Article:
Ah, olive oil cakes. Moist, dense, satisfying olive oil cakes. In particular this blood orange olive oil cake recipe. Given how full of character they are—sweet, mellow, unctuous character— they’ve proven to be immensely popular here at Leite’s Culinaria. The fruity notes of olive oil tend to take particularly well to the lilt of citrus, evidenced by the number of readers who’ve told me they love our orange-olive oil cake. When I discovered our newest podcast victim, veteran cookbook author, food writer, and recipe developer Melissa Clark, had a blood orange olive oil cake in her book In the Kitchen With a Good Appetite, I had to have it on the site. Melissa generously adapted hers especially for you, our dear readers.–David Leite
LC Orange You Glad I Said…Note
We know what you’re about to ask. The answer is yep, you can use regular oranges in this recipe in place of the sweetly tart, scarlet-hued squat little specimens known as blood oranges that are, maddeningly, available only during winter. Cara Caras also work quite nicely. That said, if you can get your hands on blood oranges, do yourself a favor and try them in this cake.
Blood Orange Olive Oil Cake
- 3 blood oranges
- 1 cup granulated sugar
- Sour cream
- 3 large eggs
- 1 3/4 cups all-purpose flour
- 1 1/2 teaspoons baking powder
- 1/4 teaspoon baking soda
- 1/4 teaspoon salt
- 2/3 cup extra-virgin olive oil plus more for the baking pan
- Honey Blood Orange Compote for serving (recipe follows)
- Whipped Cream for serving, optional
- Preheat the oven to 350°F (176° C). Oil a 9-by-5-inch loaf pan.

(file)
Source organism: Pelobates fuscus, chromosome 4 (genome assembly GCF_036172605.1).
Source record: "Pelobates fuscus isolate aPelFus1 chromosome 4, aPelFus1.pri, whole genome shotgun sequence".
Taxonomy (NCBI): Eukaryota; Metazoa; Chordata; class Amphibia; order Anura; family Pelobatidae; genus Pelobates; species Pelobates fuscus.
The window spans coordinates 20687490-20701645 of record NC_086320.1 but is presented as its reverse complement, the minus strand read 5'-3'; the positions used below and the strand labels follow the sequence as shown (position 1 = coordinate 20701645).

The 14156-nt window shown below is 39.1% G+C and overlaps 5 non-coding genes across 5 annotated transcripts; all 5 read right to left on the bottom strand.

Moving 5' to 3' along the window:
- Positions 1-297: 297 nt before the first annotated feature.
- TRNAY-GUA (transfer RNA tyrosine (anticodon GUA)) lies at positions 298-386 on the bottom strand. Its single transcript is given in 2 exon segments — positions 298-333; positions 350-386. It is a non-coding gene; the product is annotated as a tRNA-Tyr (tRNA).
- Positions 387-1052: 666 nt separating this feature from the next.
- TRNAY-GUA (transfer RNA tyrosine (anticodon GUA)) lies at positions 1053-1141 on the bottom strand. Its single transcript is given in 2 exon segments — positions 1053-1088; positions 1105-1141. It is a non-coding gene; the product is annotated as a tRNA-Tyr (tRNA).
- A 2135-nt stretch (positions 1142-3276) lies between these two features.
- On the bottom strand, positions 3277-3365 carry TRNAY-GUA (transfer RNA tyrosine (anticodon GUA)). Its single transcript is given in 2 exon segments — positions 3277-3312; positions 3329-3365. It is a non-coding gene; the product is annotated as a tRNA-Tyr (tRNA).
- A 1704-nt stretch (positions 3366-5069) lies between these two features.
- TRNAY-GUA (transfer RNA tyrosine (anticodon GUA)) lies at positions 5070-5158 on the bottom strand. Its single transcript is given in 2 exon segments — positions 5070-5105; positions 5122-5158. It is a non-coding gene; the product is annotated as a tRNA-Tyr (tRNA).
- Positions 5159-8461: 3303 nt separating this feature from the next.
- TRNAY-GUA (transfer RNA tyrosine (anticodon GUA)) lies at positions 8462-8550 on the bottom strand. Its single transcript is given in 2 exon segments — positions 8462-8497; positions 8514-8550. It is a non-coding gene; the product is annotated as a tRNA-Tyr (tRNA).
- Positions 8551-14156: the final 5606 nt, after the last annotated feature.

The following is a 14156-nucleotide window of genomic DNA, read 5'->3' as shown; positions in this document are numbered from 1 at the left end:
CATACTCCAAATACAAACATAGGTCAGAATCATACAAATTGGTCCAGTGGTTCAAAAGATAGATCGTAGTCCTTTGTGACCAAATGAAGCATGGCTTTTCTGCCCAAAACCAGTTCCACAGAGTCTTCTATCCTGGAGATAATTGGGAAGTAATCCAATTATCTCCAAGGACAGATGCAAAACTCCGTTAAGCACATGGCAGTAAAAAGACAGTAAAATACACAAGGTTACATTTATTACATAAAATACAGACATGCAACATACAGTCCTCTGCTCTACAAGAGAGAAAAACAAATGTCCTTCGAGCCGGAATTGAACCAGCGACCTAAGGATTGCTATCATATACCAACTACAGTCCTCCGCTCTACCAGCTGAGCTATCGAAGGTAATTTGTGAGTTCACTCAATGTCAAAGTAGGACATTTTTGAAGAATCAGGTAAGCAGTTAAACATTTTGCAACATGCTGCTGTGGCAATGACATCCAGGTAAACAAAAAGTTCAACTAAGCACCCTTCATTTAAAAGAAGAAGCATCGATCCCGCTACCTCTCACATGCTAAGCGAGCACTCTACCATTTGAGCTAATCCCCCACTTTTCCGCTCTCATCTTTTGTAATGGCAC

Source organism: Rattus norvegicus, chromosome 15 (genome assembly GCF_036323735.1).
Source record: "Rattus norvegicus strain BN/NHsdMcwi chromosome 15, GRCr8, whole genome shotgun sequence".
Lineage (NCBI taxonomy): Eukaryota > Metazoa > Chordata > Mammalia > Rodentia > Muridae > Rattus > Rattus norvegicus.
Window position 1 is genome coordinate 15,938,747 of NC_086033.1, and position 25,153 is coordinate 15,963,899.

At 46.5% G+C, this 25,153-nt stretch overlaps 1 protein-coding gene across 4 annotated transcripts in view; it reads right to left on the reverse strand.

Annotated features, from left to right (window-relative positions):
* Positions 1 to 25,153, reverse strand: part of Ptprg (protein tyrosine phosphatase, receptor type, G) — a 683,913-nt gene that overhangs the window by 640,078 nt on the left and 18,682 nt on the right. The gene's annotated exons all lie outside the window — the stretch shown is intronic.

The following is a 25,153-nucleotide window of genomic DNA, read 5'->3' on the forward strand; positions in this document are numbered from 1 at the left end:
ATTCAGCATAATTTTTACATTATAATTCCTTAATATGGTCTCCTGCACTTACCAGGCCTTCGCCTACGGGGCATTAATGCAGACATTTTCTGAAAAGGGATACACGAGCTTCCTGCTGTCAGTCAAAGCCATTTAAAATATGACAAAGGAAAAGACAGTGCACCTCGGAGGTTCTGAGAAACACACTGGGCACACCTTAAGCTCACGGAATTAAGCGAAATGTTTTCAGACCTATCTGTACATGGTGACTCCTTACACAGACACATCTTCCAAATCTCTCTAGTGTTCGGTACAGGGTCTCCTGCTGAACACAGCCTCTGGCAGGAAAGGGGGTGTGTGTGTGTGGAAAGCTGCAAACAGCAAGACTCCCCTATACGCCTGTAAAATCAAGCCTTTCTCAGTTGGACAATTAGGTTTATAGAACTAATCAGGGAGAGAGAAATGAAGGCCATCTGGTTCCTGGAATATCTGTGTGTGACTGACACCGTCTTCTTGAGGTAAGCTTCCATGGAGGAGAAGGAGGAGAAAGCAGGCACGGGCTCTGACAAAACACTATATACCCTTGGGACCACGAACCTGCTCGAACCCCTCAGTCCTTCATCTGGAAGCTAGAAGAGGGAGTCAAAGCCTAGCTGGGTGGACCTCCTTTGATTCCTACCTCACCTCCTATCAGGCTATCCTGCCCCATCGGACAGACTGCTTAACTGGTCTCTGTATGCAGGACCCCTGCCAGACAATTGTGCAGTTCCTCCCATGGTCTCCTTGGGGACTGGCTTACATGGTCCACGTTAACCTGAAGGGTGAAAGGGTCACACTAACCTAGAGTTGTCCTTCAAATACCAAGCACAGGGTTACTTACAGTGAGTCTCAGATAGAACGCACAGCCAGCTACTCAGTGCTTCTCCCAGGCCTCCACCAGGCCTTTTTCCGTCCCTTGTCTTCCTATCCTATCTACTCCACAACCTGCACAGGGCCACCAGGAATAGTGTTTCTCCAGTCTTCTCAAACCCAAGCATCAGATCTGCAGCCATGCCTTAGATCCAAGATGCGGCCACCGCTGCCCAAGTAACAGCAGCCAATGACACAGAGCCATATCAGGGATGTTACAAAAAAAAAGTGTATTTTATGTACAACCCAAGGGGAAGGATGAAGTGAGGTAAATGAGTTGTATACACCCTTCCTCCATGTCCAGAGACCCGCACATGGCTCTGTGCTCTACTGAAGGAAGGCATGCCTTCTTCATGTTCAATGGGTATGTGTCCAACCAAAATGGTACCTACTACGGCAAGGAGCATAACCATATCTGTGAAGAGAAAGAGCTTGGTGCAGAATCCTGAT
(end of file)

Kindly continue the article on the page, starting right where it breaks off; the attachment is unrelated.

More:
- Grate the zest from 2 of the blood oranges and place it in a bowl. Dump in the sugar and, using your fingertips, rub the ingredients together until the sugar is evenly flecked with the zest and the smell is irresistible.
- Supreme two oranges: Lop off the bottom and top so a bit of the fruit is exposed and the orange can stand upright on a cutting board. Starting at the top, cut away the peel and white pith with the tip of your knife, following the curve of the fruit. Slice down one side of a section and the other, using your knife to wiggle the fruit out, releasing it from the membranes and letting it fall into a bowl. Repeat with the rest of the sections and do the same to the second orange. Break up the segments with your fingers.
- Halve the remaining orange and squeeze the juice into a measuring cup. You’ll have about 1/4 cup. Add enough sour cream to the juice until you have 2/3 cup of liquid. Pour the mixture into the bowl with the zested sugar and whisk well. Then plop in the eggs and whisk until incorporated.
- In another bowl, whisk together the flour, baking powder, baking soda, and salt. Gently whisk the dry ingredients into the wet ones. Switch to a spatula and fold in the oil a little at a time. Fold in the orange segments. Scrape the batter into the pan and smooth the top.
- Bake the cake for about 55 minutes, until it is golden and a knife inserted into the center comes out clean. Cool on a rack for 5 minutes, then turn it out of the pan and onto the wire rack, right-side up, and cool to room temperature. Serve with whipped cream and Honey-Blood Orange Compote, if desired.